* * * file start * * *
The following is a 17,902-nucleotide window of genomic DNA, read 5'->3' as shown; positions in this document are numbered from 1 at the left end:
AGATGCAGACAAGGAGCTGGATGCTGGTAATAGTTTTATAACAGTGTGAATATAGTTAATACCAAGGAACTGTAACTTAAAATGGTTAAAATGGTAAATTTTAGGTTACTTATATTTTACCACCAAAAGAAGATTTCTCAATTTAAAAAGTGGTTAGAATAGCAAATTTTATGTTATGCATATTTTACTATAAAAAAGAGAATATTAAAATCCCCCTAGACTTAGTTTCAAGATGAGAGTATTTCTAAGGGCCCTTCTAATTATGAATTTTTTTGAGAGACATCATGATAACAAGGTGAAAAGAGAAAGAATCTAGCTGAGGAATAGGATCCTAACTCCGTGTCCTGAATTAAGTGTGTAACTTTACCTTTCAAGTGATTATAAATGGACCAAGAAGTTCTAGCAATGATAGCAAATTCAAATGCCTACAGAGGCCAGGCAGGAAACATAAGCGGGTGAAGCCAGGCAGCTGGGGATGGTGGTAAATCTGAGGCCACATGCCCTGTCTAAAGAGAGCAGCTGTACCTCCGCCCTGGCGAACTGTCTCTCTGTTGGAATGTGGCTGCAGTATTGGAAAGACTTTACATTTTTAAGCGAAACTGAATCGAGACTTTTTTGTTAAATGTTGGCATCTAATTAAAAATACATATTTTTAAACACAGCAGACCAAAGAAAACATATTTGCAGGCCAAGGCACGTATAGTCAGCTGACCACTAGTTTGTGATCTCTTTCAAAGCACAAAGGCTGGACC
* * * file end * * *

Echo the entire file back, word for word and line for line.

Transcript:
The following is a 17,902-nucleotide window of genomic DNA, read 5'->3' as shown; positions in this document are numbered from 1 at the left end:
AGATGCAGACAAGGAGCTGGATGCTGGTAATAGTTTTATAACAGTGTGAATATAGTTAATACCAAGGAACTGTAACTTAAAATGGTTAAAATGGTAAATTTTAGGTTACTTATATTTTACCACCAAAAGAAGATTTCTCAATTTAAAAAGTGGTTAGAATAGCAAATTTTATGTTATGCATATTTTACTATAAAAAAGAGAATATTAAAATCCCCCTAGACTTAGTTTCAAGATGAGAGTATTTCTAAGGGCCCTTCTAATTATGAATTTTTTTGAGAGACATCATGATAACAAGGTGAAAAGAGAAAGAATCTAGCTGAGGAATAGGATCCTAACTCCGTGTCCTGAATTAAGTGTGTAACTTTACCTTTCAAGTGATTATAAATGGACCAAGAAGTTCTAGCAATGATAGCAAATTCAAATGCCTACAGAGGCCAGGCAGGAAACATAAGCGGGTGAAGCCAGGCAGCTGGGGATGGTGGTAAATCTGAGGCCACATGCCCTGTCTAAAGAGAGCAGCTGTACCTCCGCCCTGGCGAACTGTCTCTCTGTTGGAATGTGGCTGCAGTATTGGAAAGACTTTACATTTTTAAGCGAAACTGAATCGAGACTTTTTTGTTAAATGTTGGCATCTAATTAAAAATACATATTTTTAAACACAGCAGACCAAAGAAAACATATTTGCAGGCCAAGGCACGTATAGTCAGCTGACCACTAGTTTGTGATCTCTTTCAAAGCACAAAGGCTGGACC